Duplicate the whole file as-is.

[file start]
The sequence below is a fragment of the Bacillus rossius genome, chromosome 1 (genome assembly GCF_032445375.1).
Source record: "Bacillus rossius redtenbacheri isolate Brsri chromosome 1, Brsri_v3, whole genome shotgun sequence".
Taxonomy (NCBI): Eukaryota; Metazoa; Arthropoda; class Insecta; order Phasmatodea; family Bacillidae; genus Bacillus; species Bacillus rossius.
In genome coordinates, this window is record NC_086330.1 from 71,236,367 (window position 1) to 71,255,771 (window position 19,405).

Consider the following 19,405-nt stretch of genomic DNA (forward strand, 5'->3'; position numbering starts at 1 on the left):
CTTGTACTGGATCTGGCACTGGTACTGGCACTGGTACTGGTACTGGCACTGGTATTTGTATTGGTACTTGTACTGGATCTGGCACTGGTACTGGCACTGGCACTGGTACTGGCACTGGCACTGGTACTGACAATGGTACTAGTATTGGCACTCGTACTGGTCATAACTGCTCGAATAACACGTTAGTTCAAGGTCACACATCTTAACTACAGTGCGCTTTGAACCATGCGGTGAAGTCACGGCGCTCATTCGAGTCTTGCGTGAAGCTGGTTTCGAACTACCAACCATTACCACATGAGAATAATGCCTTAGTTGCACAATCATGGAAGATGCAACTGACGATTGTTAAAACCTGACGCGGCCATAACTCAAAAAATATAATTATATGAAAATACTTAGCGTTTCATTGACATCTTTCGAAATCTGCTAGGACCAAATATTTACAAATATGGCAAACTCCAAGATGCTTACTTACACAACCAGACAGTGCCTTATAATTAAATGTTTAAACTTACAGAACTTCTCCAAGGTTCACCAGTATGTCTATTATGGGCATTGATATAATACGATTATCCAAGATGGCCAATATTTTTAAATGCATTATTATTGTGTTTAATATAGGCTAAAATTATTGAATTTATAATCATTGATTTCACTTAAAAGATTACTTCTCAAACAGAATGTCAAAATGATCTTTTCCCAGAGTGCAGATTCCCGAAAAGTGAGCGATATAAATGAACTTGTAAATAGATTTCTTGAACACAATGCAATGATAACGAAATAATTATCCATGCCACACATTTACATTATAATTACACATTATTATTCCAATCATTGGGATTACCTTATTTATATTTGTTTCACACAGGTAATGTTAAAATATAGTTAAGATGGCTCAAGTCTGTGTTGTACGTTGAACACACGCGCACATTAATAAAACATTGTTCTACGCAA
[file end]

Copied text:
The sequence below is a fragment of the Bacillus rossius genome, chromosome 1 (genome assembly GCF_032445375.1).
Source record: "Bacillus rossius redtenbacheri isolate Brsri chromosome 1, Brsri_v3, whole genome shotgun sequence".
Taxonomy (NCBI): Eukaryota; Metazoa; Arthropoda; class Insecta; order Phasmatodea; family Bacillidae; genus Bacillus; species Bacillus rossius.
In genome coordinates, this window is record NC_086330.1 from 71,236,367 (window position 1) to 71,255,771 (window position 19,405).

Consider the following 19,405-nt stretch of genomic DNA (forward strand, 5'->3'; position numbering starts at 1 on the left):
CTTGTACTGGATCTGGCACTGGTACTGGCACTGGTACTGGTACTGGCACTGGTATTTGTATTGGTACTTGTACTGGATCTGGCACTGGTACTGGCACTGGCACTGGTACTGGCACTGGCACTGGTACTGACAATGGTACTAGTATTGGCACTCGTACTGGTCATAACTGCTCGAATAACACGTTAGTTCAAGGTCACACATCTTAACTACAGTGCGCTTTGAACCATGCGGTGAAGTCACGGCGCTCATTCGAGTCTTGCGTGAAGCTGGTTTCGAACTACCAACCATTACCACATGAGAATAATGCCTTAGTTGCACAATCATGGAAGATGCAACTGACGATTGTTAAAACCTGACGCGGCCATAACTCAAAAAATATAATTATATGAAAATACTTAGCGTTTCATTGACATCTTTCGAAATCTGCTAGGACCAAATATTTACAAATATGGCAAACTCCAAGATGCTTACTTACACAACCAGACAGTGCCTTATAATTAAATGTTTAAACTTACAGAACTTCTCCAAGGTTCACCAGTATGTCTATTATGGGCATTGATATAATACGATTATCCAAGATGGCCAATATTTTTAAATGCATTATTATTGTGTTTAATATAGGCTAAAATTATTGAATTTATAATCATTGATTTCACTTAAAAGATTACTTCTCAAACAGAATGTCAAAATGATCTTTTCCCAGAGTGCAGATTCCCGAAAAGTGAGCGATATAAATGAACTTGTAAATAGATTTCTTGAACACAATGCAATGATAACGAAATAATTATCCATGCCACACATTTACATTATAATTACACATTATTATTCCAATCATTGGGATTACCTTATTTATATTTGTTTCACACAGGTAATGTTAAAATATAGTTAAGATGGCTCAAGTCTGTGTTGTACGTTGAACACACGCGCACATTAATAAAACATTGTTCTACGCAA